08 Apr

Alaska and Delaware Now Offer Domestic Asset Protection Trusts

In Alaska Trusts,Asset Protection by admin / April 8, 2013 / 0 Comments

Estate Planner Mar-Apr 1998

When you think about an asset protection trust, an offshore trust probably comes to mind. With the recently enacted Alaska and Delaware statutes, however, you may not need to leave the country for an asset protection trust. The Alaska and Delaware Trust Acts offer additional domestic asset protection and estate planning opportunities.
Generally, when you retain an interest in a trust you create, the trust is subject to your creditors’ claims to the extent of the interest you have retained, and perhaps to the full extent of trust assets. Also, because creditors have access to the trust assets, transfers you make to a trust in which you retain an interest — even if the trust is irrevocable — are not completed gifts for estate tax purposes and will be included in your estate at death.

The most reliable way to protect assets from future creditors and keep them out of your estate at death is to not retain any rights to the trust assets or income, including any right to control who receives trust assets. You may not, however, be inclined to give it all away with no strings attached or interests retained. Thus, you may have considered establishing trusts in certain foreign jurisdictions that provide for creditor protection even if the grantor holds a retained interest.

The New Domestic Alternative

Recognizing that trust asset protection is a sound and legitimate financial planning tool, some state legislatures have begun enacting statues that provide similar protection onshore. The Alaska Trust Act and the Delaware Trust Act were changed in 1997 to allow a grantor to create a trust that is protected from his or her future creditors even though the grantor has retained the right to receive discretionary distributions of income or principal.

This is because Alaska and Delaware trusts may prohibit a grantor who holds a beneficial interest in the trust from assigning, either voluntarily or involuntarily, his or her interest in the trust prior to the distribution of the interest to the grantor. This prohibition may also apply to the grantor’s current creditors as long as the transfer into the trust is not a fraudulent conveyance.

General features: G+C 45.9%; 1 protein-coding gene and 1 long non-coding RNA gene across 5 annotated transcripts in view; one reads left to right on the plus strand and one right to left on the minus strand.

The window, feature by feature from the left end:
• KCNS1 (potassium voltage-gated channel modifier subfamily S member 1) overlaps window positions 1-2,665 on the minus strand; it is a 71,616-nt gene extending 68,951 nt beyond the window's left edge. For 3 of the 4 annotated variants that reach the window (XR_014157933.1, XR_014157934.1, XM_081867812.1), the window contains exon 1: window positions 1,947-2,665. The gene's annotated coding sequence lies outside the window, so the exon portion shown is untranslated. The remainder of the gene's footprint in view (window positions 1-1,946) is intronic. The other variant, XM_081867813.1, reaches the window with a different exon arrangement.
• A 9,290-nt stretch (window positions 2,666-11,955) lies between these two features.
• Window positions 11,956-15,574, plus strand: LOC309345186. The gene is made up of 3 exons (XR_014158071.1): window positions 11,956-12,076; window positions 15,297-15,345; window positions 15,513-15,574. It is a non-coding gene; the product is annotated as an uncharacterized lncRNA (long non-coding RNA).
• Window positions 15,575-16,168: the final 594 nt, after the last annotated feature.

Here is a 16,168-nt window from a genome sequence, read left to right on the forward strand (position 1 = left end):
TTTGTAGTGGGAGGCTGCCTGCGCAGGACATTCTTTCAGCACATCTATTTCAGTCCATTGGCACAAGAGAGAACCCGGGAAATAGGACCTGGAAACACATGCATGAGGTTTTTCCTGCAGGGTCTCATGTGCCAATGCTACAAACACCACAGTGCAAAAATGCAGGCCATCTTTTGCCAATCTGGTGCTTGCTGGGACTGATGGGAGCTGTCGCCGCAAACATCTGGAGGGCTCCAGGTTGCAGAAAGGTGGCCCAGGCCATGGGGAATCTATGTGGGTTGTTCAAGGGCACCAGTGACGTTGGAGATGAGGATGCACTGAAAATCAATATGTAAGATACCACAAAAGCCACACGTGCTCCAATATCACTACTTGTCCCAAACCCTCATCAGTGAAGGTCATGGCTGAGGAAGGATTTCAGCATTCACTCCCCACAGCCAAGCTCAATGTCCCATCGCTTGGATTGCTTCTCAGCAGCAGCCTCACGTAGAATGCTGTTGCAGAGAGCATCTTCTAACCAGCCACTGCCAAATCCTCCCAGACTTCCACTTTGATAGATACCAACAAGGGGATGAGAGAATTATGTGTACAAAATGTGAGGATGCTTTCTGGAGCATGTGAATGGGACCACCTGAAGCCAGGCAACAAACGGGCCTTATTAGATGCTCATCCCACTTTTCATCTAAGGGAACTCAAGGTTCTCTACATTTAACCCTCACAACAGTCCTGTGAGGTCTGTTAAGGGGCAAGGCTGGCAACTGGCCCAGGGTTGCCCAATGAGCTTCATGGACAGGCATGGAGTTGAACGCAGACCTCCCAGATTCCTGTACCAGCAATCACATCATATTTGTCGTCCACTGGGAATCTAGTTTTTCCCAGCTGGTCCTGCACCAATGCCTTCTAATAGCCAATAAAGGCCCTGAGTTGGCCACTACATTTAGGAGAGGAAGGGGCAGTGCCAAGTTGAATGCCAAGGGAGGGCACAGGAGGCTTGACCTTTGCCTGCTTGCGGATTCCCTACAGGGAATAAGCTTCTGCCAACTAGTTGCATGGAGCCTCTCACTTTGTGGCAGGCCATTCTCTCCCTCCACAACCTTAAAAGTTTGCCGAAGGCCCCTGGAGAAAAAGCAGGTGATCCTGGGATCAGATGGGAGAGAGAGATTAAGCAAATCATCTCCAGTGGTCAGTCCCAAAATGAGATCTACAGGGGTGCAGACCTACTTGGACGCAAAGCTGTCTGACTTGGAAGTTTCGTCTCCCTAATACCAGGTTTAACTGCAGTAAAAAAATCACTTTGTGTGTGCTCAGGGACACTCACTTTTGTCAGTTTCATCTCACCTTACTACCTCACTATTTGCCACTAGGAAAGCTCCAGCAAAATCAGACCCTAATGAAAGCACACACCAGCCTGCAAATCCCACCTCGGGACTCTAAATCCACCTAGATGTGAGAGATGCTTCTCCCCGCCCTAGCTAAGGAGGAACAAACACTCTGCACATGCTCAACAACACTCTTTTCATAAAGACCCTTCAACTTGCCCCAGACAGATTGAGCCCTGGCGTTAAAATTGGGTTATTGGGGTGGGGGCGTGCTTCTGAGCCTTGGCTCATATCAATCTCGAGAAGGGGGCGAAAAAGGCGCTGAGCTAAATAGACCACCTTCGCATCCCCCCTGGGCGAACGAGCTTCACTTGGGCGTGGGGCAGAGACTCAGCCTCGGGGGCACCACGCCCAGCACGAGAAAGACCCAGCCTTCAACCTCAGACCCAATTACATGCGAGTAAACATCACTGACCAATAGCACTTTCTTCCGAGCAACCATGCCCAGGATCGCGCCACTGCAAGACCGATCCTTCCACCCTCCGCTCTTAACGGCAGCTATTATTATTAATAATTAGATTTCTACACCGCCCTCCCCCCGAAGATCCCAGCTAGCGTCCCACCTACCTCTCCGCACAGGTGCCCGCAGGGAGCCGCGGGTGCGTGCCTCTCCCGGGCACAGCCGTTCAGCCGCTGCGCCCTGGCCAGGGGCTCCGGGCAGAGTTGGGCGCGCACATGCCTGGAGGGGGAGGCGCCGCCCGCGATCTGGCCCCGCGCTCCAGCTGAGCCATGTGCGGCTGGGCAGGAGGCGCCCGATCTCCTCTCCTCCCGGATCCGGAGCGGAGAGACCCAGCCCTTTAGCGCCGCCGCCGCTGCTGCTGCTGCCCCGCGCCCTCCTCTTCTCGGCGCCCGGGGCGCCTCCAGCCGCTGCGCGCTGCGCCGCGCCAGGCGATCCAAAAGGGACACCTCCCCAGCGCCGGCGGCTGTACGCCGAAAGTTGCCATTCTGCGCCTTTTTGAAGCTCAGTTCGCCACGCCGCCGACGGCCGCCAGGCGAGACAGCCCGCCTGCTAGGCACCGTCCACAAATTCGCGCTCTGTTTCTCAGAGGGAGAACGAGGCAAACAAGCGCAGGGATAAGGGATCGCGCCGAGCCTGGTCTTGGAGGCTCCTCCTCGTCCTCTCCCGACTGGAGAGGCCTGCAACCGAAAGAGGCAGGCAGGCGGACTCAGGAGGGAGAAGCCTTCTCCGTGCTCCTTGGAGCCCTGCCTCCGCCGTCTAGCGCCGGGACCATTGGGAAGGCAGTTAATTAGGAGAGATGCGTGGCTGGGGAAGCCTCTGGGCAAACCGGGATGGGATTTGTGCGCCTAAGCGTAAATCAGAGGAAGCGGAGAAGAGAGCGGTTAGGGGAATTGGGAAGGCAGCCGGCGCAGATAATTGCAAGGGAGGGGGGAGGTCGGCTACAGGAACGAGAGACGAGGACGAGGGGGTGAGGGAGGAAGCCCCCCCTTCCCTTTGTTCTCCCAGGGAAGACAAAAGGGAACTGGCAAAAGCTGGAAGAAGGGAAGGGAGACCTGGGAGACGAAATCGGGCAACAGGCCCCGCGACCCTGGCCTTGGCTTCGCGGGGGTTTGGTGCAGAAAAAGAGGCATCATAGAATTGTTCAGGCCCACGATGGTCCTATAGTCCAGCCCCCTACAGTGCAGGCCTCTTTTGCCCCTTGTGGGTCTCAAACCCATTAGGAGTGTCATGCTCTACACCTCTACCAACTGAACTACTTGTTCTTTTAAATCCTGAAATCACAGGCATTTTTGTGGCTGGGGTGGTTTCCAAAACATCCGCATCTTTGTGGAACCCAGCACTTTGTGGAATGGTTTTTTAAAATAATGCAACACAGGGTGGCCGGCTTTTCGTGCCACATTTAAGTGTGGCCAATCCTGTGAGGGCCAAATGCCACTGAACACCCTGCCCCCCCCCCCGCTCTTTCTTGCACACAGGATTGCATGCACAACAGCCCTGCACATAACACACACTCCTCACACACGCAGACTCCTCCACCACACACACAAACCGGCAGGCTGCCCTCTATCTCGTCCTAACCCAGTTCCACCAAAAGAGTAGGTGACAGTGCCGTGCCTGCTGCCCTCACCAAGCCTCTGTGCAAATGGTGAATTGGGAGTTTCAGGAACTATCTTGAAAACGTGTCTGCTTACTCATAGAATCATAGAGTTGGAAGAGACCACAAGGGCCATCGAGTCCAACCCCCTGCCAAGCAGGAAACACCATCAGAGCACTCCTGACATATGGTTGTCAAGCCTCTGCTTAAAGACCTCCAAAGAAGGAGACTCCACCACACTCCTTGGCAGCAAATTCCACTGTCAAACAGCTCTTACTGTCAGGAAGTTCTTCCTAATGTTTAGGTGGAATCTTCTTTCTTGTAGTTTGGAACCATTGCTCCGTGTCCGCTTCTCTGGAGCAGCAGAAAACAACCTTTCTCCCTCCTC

How the Trusts Work

Joe transfers $500,000 to a trust he has created outside of Alaska or Delaware. The trustee has the discretion to make distributions of income from the trust to Joe during his life. On Joe’s death, the trust assets will be distributed to Joe’s daughter.

If Joe then incurs a debt he is obligated to pay, the creditor can reach trust assets to the extent of Joe’s income interest. On Joe’s death, the entire value of the trust will be includable in his estate for estate tax purposes.

This would not be the result if the trust were now formed in Alaska or Delaware. Under these states’ statutes, the trust assets would not be available to Joe’s creditors, even though he has retained the right to receive trust income.

In addition, some would say that the trust assets should not be included in Joe’s estate at his death. Why? Because, they would argue, if the trust was formed in a state where the trust assets could not be reached by a grantor’s creditors, the transfers into the trust should be deemed completed gifts and, therefore, not includable in Joe’s estate.

Can Creditors Reach the Assets?

Although Alaska and Delaware offer greater creditor protection than most states, creditors may still be able to reach these trusts. The U.S. Constitution requires any state to enforce the judgments of any other state. Thus, a creditor can obtain judgment against the grantor outside Alaska or Delaware. Enforcement of the judgment, however, would also have to involve an Alaska or Delaware court, making it a lengthy process. Additionally, U.S. bankruptcy law extends to virtually all persons in the United States, so if bankruptcy law could void the transfer to the trust, Alaska or Delaware laws would not protect the assets.

Also, keep in mind that these new laws will not protect the trust assets if any transfer into the trust was intended to defraud creditors or avoid a judgment order for child support.